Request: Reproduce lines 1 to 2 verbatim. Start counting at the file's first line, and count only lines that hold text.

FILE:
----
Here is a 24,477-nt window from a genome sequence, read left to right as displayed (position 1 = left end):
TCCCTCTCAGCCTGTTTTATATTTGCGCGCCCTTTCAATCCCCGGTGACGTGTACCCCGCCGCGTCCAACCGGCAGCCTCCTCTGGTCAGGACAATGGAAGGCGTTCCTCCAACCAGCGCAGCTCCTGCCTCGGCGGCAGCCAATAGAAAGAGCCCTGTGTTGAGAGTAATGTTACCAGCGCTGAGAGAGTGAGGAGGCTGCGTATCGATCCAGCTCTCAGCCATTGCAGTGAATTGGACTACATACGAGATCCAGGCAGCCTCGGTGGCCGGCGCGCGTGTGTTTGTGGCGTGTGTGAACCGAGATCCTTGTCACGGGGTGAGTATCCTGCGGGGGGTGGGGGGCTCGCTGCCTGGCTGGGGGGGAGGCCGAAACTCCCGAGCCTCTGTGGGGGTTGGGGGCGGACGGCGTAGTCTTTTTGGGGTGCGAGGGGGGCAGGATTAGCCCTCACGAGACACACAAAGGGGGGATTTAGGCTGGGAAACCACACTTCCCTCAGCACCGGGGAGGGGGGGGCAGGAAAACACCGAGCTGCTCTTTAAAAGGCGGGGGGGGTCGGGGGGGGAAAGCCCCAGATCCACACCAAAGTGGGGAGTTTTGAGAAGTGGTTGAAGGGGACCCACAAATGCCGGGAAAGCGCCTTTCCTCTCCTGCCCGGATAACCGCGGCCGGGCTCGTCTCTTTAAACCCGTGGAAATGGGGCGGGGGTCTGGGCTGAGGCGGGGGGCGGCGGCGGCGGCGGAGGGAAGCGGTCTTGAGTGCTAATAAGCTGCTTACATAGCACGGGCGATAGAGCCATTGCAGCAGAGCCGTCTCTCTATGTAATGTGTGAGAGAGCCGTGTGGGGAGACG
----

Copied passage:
Here is a 24,477-nt window from a genome sequence, read left to right as displayed (position 1 = left end):
TCCCTCTCAGCCTGTTTTATATTTGCGCGCCCTTTCAATCCCCGGTGACGTGTACCCCGCCGCGTCCAACCGGCAGCCTCCTCTGGTCAGGACAATGGAAGGCGTTCCTCCAACCAGCGCAGCTCCTGCCTCGGCGGCAGCCAATAGAAAGAGCCCTGTGTTGAGAGTAATGTTACCAGCGCTGAGAGAGTGAGGAGGCTGCGTATCGATCCAGCTCTCAGCCATTGCAGTGAATTGGACTACATACGAGATCCAGGCAGCCTCGGTGGCCGGCGCGCGTGTGTTTGTGGCGTGTGTGAACCGAGATCCTTGTCACGGGGTGAGTATCCTGCGGGGGGTGGGGGGCTCGCTGCCTGGCTGGGGGGGAGGCCGAAACTCCCGAGCCTCTGTGGGGGTTGGGGGCGGACGGCGTAGTCTTTTTGGGGTGCGAGGGGGGCAGGATTAGCCCTCACGAGACACACAAAGGGGGGATTTAGGCTGGGAAACCACACTTCCCTCAGCACCGGGGAGGGGGGGGCAGGAAAACACCGAGCTGCTCTTTAAAAGGCGGGGGGGGTCGGGGGGGGAAAGCCCCAGATCCACACCAAAGTGGGGAGTTTTGAGAAGTGGTTGAAGGGGACCCACAAATGCCGGGAAAGCGCCTTTCCTCTCCTGCCCGGATAACCGCGGCCGGGCTCGTCTCTTTAAACCCGTGGAAATGGGGCGGGGGTCTGGGCTGAGGCGGGGGGCGGCGGCGGCGGCGGAGGGAAGCGGTCTTGAGTGCTAATAAGCTGCTTACATAGCACGGGCGATAGAGCCATTGCAGCAGAGCCGTCTCTCTATGTAATGTGTGAGAGAGCCGTGTGGGGAGACG